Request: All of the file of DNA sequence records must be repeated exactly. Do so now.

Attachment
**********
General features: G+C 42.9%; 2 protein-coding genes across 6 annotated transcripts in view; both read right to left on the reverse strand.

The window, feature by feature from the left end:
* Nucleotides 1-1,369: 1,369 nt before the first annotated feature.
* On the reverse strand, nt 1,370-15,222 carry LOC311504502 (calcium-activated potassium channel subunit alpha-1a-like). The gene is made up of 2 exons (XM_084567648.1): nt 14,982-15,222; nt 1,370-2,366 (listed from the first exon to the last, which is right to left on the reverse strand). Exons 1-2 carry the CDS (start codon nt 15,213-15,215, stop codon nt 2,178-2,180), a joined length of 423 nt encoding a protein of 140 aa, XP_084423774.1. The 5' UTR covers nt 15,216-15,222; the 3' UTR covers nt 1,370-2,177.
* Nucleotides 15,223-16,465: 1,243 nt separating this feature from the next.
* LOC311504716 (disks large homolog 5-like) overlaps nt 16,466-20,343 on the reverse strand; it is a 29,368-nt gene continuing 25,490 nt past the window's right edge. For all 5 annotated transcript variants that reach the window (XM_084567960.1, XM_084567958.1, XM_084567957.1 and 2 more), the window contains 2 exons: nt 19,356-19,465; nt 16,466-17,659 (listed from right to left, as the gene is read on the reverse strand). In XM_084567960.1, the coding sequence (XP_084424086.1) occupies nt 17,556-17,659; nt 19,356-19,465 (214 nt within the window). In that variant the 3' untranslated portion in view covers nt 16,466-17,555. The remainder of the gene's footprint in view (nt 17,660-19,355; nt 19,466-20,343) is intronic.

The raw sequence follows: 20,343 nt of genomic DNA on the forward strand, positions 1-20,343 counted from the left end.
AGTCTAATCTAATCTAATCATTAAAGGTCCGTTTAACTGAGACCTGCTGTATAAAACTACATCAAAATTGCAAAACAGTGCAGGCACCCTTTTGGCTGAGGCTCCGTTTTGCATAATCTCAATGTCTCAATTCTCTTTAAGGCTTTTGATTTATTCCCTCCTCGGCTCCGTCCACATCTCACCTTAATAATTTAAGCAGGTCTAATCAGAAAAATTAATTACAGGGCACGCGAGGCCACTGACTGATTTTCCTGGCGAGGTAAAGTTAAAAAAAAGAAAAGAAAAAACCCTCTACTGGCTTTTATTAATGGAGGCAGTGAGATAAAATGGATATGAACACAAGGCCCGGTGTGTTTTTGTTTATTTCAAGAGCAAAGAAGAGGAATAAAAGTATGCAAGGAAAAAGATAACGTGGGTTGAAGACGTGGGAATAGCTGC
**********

General features: G+C 42.9%; 2 protein-coding genes across 6 annotated transcripts in view; both read right to left on the reverse strand.

The window, feature by feature from the left end:
* Nucleotides 1-1,369: 1,369 nt before the first annotated feature.
* On the reverse strand, nt 1,370-15,222 carry LOC311504502 (calcium-activated potassium channel subunit alpha-1a-like). The gene is made up of 2 exons (XM_084567648.1): nt 14,982-15,222; nt 1,370-2,366 (listed from the first exon to the last, which is right to left on the reverse strand). Exons 1-2 carry the CDS (start codon nt 15,213-15,215, stop codon nt 2,178-2,180), a joined length of 423 nt encoding a protein of 140 aa, XP_084423774.1. The 5' UTR covers nt 15,216-15,222; the 3' UTR covers nt 1,370-2,177.
* Nucleotides 15,223-16,465: 1,243 nt separating this feature from the next.
* LOC311504716 (disks large homolog 5-like) overlaps nt 16,466-20,343 on the reverse strand; it is a 29,368-nt gene continuing 25,490 nt past the window's right edge. For all 5 annotated transcript variants that reach the window (XM_084567960.1, XM_084567958.1, XM_084567957.1 and 2 more), the window contains 2 exons: nt 19,356-19,465; nt 16,466-17,659 (listed from right to left, as the gene is read on the reverse strand). In XM_084567960.1, the coding sequence (XP_084424086.1) occupies nt 17,556-17,659; nt 19,356-19,465 (214 nt within the window). In that variant the 3' untranslated portion in view covers nt 16,466-17,555. The remainder of the gene's footprint in view (nt 17,660-19,355; nt 19,466-20,343) is intronic.

The raw sequence follows: 20,343 nt of genomic DNA on the forward strand, positions 1-20,343 counted from the left end.
AGTCTAATCTAATCTAATCATTAAAGGTCCGTTTAACTGAGACCTGCTGTATAAAACTACATCAAAATTGCAAAACAGTGCAGGCACCCTTTTGGCTGAGGCTCCGTTTTGCATAATCTCAATGTCTCAATTCTCTTTAAGGCTTTTGATTTATTCCCTCCTCGGCTCCGTCCACATCTCACCTTAATAATTTAAGCAGGTCTAATCAGAAAAATTAATTACAGGGCACGCGAGGCCACTGACTGATTTTCCTGGCGAGGTAAAGTTAAAAAAAAGAAAAGAAAAAACCCTCTACTGGCTTTTATTAATGGAGGCAGTGAGATAAAATGGATATGAACACAAGGCCCGGTGTGTTTTTGTTTATTTCAAGAGCAAAGAAGAGGAATAAAAGTATGCAAGGAAAAAGATAACGTGGGTTGAAGACGTGGGAATAGCTGC